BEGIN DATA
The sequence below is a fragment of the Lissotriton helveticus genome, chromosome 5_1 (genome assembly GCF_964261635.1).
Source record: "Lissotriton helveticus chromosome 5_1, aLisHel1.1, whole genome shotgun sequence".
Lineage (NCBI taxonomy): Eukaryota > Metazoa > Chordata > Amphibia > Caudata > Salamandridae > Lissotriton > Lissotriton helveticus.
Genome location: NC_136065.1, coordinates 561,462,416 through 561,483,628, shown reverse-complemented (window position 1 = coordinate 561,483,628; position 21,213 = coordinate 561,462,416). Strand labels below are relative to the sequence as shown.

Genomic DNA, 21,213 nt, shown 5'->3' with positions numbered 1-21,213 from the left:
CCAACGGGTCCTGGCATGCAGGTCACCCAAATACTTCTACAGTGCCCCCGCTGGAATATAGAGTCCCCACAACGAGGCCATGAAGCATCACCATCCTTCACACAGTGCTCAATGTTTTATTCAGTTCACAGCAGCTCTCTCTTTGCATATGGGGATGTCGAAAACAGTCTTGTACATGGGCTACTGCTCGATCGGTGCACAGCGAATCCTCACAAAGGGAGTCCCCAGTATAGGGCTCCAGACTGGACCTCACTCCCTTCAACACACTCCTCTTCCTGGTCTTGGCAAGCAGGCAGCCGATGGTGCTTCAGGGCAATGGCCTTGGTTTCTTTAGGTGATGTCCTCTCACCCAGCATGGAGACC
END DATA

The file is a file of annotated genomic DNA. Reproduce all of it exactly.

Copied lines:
The sequence below is a fragment of the Lissotriton helveticus genome, chromosome 5_1 (genome assembly GCF_964261635.1).
Source record: "Lissotriton helveticus chromosome 5_1, aLisHel1.1, whole genome shotgun sequence".
Lineage (NCBI taxonomy): Eukaryota > Metazoa > Chordata > Amphibia > Caudata > Salamandridae > Lissotriton > Lissotriton helveticus.
Genome location: NC_136065.1, coordinates 561,462,416 through 561,483,628, shown reverse-complemented (window position 1 = coordinate 561,483,628; position 21,213 = coordinate 561,462,416). Strand labels below are relative to the sequence as shown.

Genomic DNA, 21,213 nt, shown 5'->3' with positions numbered 1-21,213 from the left:
CCAACGGGTCCTGGCATGCAGGTCACCCAAATACTTCTACAGTGCCCCCGCTGGAATATAGAGTCCCCACAACGAGGCCATGAAGCATCACCATCCTTCACACAGTGCTCAATGTTTTATTCAGTTCACAGCAGCTCTCTCTTTGCATATGGGGATGTCGAAAACAGTCTTGTACATGGGCTACTGCTCGATCGGTGCACAGCGAATCCTCACAAAGGGAGTCCCCAGTATAGGGCTCCAGACTGGACCTCACTCCCTTCAACACACTCCTCTTCCTGGTCTTGGCAAGCAGGCAGCCGATGGTGCTTCAGGGCAATGGCCTTGGTTTCTTTAGGTGATGTCCTCTCACCCAGCATGGAGACC